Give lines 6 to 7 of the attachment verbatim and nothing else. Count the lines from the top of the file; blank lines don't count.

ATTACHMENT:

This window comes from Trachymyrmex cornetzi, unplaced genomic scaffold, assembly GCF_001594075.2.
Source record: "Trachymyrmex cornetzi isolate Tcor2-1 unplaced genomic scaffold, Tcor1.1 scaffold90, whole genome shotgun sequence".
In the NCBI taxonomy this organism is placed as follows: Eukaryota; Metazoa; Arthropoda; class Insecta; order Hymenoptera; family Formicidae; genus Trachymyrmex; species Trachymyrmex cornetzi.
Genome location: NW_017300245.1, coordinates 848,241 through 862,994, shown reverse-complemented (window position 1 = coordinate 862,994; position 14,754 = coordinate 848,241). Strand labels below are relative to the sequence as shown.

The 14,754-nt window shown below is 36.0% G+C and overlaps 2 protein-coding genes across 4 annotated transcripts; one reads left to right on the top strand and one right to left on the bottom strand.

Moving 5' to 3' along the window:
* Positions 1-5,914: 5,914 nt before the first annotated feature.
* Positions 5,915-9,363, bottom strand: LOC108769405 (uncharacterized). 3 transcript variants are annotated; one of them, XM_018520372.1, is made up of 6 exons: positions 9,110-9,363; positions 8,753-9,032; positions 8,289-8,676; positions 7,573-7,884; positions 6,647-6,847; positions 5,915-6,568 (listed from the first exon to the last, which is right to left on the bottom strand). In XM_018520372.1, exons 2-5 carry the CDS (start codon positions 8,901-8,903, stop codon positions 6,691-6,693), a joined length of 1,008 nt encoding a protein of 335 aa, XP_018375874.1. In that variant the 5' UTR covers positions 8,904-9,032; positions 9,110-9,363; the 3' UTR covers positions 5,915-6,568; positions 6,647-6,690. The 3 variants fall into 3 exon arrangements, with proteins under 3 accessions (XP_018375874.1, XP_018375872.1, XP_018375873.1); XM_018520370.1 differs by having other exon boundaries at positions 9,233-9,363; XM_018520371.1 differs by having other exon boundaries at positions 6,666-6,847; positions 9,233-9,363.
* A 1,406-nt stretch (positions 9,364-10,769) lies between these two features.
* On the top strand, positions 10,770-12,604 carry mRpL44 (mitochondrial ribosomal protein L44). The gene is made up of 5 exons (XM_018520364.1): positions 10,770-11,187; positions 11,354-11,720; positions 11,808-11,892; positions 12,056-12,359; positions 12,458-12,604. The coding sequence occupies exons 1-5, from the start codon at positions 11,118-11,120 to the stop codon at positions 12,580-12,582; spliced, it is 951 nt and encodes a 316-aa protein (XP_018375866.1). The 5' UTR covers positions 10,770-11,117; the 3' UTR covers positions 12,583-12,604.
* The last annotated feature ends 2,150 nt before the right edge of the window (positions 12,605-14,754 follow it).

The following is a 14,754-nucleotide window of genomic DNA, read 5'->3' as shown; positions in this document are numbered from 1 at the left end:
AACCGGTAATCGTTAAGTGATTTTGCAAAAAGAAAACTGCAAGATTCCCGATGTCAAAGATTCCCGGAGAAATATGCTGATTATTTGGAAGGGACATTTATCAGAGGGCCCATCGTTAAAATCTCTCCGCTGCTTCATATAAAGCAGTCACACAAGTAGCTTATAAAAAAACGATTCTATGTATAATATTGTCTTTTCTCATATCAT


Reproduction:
Moving 5' to 3' along the window:
* Positions 1-5,914: 5,914 nt before the first annotated feature.